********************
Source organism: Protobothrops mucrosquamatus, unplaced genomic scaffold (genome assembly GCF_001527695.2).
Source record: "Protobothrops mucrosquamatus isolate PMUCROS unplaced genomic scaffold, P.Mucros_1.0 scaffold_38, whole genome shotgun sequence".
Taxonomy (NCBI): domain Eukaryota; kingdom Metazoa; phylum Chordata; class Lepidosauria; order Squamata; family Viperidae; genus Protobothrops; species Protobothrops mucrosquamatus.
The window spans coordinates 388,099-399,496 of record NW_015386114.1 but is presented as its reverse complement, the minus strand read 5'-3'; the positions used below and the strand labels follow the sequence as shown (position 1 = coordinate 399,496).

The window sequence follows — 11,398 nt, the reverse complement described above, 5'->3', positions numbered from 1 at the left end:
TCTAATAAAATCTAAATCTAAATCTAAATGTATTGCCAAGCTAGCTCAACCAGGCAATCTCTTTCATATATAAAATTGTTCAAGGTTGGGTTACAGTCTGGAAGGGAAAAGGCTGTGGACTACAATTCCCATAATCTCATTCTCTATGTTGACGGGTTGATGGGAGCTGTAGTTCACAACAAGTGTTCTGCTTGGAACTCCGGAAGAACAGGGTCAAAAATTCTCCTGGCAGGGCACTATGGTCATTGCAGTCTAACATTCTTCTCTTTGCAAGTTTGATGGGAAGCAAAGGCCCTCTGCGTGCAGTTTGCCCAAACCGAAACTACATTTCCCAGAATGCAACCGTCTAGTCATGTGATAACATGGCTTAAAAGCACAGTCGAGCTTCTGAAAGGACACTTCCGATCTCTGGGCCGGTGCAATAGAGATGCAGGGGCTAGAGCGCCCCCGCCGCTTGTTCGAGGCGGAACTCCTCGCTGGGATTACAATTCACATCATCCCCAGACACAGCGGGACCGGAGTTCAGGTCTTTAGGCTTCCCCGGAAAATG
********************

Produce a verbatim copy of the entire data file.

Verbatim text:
Source organism: Protobothrops mucrosquamatus, unplaced genomic scaffold (genome assembly GCF_001527695.2).
Source record: "Protobothrops mucrosquamatus isolate PMUCROS unplaced genomic scaffold, P.Mucros_1.0 scaffold_38, whole genome shotgun sequence".
Taxonomy (NCBI): domain Eukaryota; kingdom Metazoa; phylum Chordata; class Lepidosauria; order Squamata; family Viperidae; genus Protobothrops; species Protobothrops mucrosquamatus.
The window spans coordinates 388,099-399,496 of record NW_015386114.1 but is presented as its reverse complement, the minus strand read 5'-3'; the positions used below and the strand labels follow the sequence as shown (position 1 = coordinate 399,496).

The window sequence follows — 11,398 nt, the reverse complement described above, 5'->3', positions numbered from 1 at the left end:
TCTAATAAAATCTAAATCTAAATCTAAATGTATTGCCAAGCTAGCTCAACCAGGCAATCTCTTTCATATATAAAATTGTTCAAGGTTGGGTTACAGTCTGGAAGGGAAAAGGCTGTGGACTACAATTCCCATAATCTCATTCTCTATGTTGACGGGTTGATGGGAGCTGTAGTTCACAACAAGTGTTCTGCTTGGAACTCCGGAAGAACAGGGTCAAAAATTCTCCTGGCAGGGCACTATGGTCATTGCAGTCTAACATTCTTCTCTTTGCAAGTTTGATGGGAAGCAAAGGCCCTCTGCGTGCAGTTTGCCCAAACCGAAACTACATTTCCCAGAATGCAACCGTCTAGTCATGTGATAACATGGCTTAAAAGCACAGTCGAGCTTCTGAAAGGACACTTCCGATCTCTGGGCCGGTGCAATAGAGATGCAGGGGCTAGAGCGCCCCCGCCGCTTGTTCGAGGCGGAACTCCTCGCTGGGATTACAATTCACATCATCCCCAGACACAGCGGGACCGGAGTTCAGGTCTTTAGGCTTCCCCGGAAAATG